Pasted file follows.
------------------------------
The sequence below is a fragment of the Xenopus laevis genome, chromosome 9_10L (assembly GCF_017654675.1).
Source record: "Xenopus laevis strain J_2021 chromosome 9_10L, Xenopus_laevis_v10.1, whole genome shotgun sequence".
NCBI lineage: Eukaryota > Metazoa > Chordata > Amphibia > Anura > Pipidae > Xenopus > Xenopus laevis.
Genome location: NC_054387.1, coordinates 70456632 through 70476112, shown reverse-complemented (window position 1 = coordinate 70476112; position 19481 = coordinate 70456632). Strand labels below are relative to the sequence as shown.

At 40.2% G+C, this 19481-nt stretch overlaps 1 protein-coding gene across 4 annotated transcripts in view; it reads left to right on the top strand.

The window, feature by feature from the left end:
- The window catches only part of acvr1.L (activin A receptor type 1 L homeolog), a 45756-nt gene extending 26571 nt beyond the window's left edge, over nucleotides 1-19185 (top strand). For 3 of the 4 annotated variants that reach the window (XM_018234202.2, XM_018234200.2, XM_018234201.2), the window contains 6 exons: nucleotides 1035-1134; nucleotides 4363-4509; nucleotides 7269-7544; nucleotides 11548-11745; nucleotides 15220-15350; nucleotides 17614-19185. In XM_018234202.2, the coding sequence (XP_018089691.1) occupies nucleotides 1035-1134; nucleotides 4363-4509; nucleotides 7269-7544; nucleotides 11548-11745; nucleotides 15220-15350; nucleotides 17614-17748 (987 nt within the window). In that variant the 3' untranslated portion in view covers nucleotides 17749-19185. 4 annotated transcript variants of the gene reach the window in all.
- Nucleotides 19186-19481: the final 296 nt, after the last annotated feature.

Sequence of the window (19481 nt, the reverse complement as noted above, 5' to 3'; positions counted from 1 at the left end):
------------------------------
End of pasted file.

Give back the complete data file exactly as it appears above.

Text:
The sequence below is a fragment of the Xenopus laevis genome, chromosome 9_10L (assembly GCF_017654675.1).
Source record: "Xenopus laevis strain J_2021 chromosome 9_10L, Xenopus_laevis_v10.1, whole genome shotgun sequence".
NCBI lineage: Eukaryota > Metazoa > Chordata > Amphibia > Anura > Pipidae > Xenopus > Xenopus laevis.
Genome location: NC_054387.1, coordinates 70456632 through 70476112, shown reverse-complemented (window position 1 = coordinate 70476112; position 19481 = coordinate 70456632). Strand labels below are relative to the sequence as shown.

At 40.2% G+C, this 19481-nt stretch overlaps 1 protein-coding gene across 4 annotated transcripts in view; it reads left to right on the top strand.

The window, feature by feature from the left end:
- The window catches only part of acvr1.L (activin A receptor type 1 L homeolog), a 45756-nt gene extending 26571 nt beyond the window's left edge, over nucleotides 1-19185 (top strand). For 3 of the 4 annotated variants that reach the window (XM_018234202.2, XM_018234200.2, XM_018234201.2), the window contains 6 exons: nucleotides 1035-1134; nucleotides 4363-4509; nucleotides 7269-7544; nucleotides 11548-11745; nucleotides 15220-15350; nucleotides 17614-19185. In XM_018234202.2, the coding sequence (XP_018089691.1) occupies nucleotides 1035-1134; nucleotides 4363-4509; nucleotides 7269-7544; nucleotides 11548-11745; nucleotides 15220-15350; nucleotides 17614-17748 (987 nt within the window). In that variant the 3' untranslated portion in view covers nucleotides 17749-19185. 4 annotated transcript variants of the gene reach the window in all.
- Nucleotides 19186-19481: the final 296 nt, after the last annotated feature.

Sequence of the window (19481 nt, the reverse complement as noted above, 5' to 3'; positions counted from 1 at the left end):